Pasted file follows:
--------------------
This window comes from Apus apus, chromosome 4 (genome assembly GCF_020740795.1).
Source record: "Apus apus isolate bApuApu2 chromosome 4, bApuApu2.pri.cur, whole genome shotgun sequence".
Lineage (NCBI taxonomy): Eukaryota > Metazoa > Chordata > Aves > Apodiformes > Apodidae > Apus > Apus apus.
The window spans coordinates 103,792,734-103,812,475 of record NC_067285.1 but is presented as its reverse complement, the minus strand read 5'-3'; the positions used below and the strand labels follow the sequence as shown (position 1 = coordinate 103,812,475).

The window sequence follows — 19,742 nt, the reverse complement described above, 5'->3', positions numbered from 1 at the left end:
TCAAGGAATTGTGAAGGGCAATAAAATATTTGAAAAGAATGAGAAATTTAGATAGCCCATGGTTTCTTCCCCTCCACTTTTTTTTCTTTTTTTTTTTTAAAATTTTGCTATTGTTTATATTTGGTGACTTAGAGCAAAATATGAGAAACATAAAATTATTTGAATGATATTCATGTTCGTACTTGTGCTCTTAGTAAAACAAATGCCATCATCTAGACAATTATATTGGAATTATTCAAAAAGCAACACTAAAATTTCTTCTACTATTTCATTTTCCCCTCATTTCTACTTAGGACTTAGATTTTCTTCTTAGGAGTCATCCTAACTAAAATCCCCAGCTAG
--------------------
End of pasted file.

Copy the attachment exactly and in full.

This window comes from Apus apus, chromosome 4 (genome assembly GCF_020740795.1).
Source record: "Apus apus isolate bApuApu2 chromosome 4, bApuApu2.pri.cur, whole genome shotgun sequence".
Lineage (NCBI taxonomy): Eukaryota > Metazoa > Chordata > Aves > Apodiformes > Apodidae > Apus > Apus apus.
The window spans coordinates 103,792,734-103,812,475 of record NC_067285.1 but is presented as its reverse complement, the minus strand read 5'-3'; the positions used below and the strand labels follow the sequence as shown (position 1 = coordinate 103,812,475).

The window sequence follows — 19,742 nt, the reverse complement described above, 5'->3', positions numbered from 1 at the left end:
TCAAGGAATTGTGAAGGGCAATAAAATATTTGAAAAGAATGAGAAATTTAGATAGCCCATGGTTTCTTCCCCTCCACTTTTTTTTCTTTTTTTTTTTTAAAATTTTGCTATTGTTTATATTTGGTGACTTAGAGCAAAATATGAGAAACATAAAATTATTTGAATGATATTCATGTTCGTACTTGTGCTCTTAGTAAAACAAATGCCATCATCTAGACAATTATATTGGAATTATTCAAAAAGCAACACTAAAATTTCTTCTACTATTTCATTTTCCCCTCATTTCTACTTAGGACTTAGATTTTCTTCTTAGGAGTCATCCTAACTAAAATCCCCAGCTAG